There's been a fair amount of media attention of late (including a New York Times piece last December and a 20/20 special last week) on the question of how parents should deal with their young transgender children -- most particularly, should they permit them to present as the "opposite" gender at home and at school? This coverage has been, on the whole, surprisingly sympathetic to parents who answer "yes."
Although litigation on this issue between warring parents was inevitable, it had not arisen in this country until now. The Family Court of Australia has delivered the most thorough treatment of the issue, in holding that a 13-year-old ward of the state should receive hormone therapy to delay puberty an, in the long term, to facilitate gender transition.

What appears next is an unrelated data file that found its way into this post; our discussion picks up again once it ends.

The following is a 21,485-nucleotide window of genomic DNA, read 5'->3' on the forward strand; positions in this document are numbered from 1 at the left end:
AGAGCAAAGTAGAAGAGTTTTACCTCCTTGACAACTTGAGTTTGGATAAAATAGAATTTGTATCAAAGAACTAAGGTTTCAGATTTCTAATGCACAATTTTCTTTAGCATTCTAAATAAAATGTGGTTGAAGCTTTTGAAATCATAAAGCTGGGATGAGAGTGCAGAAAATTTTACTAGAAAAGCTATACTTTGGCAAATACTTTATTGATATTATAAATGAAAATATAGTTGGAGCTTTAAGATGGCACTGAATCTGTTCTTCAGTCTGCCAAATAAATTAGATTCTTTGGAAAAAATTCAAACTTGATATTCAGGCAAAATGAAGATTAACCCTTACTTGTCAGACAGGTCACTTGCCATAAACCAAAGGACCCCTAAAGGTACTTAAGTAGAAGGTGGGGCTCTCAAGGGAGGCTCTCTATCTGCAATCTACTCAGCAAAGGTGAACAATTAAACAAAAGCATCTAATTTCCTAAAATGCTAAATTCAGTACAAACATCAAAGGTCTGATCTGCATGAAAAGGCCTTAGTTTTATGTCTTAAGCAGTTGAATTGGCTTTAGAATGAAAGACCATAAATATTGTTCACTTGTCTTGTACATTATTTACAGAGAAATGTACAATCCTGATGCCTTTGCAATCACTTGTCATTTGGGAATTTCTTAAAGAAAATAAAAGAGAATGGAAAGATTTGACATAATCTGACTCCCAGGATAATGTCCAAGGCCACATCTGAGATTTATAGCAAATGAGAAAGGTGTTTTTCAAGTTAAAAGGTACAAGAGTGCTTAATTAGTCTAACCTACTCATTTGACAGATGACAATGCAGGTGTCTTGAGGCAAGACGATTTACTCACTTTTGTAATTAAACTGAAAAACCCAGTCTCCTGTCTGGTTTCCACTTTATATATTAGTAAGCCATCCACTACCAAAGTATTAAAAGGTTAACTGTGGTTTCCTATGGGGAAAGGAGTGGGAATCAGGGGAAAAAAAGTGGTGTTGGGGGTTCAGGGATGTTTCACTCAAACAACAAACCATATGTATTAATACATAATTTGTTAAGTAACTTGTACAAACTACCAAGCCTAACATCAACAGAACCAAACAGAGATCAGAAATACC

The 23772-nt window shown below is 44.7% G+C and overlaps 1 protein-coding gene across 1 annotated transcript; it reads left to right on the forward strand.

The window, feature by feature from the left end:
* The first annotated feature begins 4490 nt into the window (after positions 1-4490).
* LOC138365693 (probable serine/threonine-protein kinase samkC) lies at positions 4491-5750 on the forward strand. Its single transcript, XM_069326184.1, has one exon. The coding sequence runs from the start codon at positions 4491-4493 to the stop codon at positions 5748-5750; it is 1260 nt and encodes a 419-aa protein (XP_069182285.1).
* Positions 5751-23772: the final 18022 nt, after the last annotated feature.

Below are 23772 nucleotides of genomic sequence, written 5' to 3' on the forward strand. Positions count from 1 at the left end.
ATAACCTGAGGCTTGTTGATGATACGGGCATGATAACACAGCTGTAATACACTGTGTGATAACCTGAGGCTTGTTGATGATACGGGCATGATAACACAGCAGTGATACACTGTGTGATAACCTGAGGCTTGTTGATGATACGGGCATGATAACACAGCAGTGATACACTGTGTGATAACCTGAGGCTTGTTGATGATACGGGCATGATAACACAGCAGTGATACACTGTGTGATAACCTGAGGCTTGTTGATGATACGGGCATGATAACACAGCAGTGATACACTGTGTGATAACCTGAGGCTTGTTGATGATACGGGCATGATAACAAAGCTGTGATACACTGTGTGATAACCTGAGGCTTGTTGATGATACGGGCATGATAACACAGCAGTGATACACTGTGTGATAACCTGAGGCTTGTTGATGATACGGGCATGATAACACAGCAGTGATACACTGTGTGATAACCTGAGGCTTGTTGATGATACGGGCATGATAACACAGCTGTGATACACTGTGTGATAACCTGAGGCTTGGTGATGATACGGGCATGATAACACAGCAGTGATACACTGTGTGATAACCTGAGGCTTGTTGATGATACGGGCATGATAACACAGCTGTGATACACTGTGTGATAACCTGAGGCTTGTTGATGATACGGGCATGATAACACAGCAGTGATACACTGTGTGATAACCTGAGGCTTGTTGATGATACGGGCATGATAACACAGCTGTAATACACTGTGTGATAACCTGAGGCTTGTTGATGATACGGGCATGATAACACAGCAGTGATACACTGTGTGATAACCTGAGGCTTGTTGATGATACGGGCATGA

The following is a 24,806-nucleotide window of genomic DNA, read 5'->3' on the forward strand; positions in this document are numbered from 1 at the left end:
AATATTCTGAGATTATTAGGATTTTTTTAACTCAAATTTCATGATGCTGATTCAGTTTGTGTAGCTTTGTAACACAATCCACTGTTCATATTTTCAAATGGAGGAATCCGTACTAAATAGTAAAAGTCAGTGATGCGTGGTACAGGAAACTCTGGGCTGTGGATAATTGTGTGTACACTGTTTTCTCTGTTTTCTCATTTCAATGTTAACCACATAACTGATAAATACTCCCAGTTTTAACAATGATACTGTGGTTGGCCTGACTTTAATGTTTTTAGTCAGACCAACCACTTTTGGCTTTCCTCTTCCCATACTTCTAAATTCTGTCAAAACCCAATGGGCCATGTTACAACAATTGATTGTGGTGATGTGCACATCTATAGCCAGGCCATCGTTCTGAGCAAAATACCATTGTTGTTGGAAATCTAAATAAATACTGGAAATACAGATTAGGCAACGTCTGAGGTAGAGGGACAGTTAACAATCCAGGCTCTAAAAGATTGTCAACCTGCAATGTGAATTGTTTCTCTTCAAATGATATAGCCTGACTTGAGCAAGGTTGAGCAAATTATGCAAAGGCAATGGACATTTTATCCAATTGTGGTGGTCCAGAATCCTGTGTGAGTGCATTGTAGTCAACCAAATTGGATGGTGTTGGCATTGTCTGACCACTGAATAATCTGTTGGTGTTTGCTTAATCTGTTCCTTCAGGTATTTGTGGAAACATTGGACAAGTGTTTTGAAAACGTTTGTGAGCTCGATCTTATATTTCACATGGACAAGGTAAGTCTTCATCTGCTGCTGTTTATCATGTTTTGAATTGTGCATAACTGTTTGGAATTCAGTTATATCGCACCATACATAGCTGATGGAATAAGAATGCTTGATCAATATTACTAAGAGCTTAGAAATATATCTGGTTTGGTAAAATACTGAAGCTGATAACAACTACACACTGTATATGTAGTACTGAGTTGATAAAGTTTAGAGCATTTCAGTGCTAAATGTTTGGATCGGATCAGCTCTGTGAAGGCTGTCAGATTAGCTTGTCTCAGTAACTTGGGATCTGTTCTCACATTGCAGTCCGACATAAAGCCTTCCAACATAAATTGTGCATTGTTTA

Now, the latest Lesbian/Gay Law Notes reports an Ohio appellate decision affirming the denial of custody to a previously custodial mother because she brought her child to transgender support groups and registered her at school as a child (in contrast to her birth sex). I don't think I can add much to the discussion of the case in Arthur Leonard's lengthy blog post, but this decision -- which stands in contradiction to the balance of expert psychological opinion -- looks like a cry for judicial education. Ohio is, after all, one of the few states that persists in the just-because position that gender is immutable.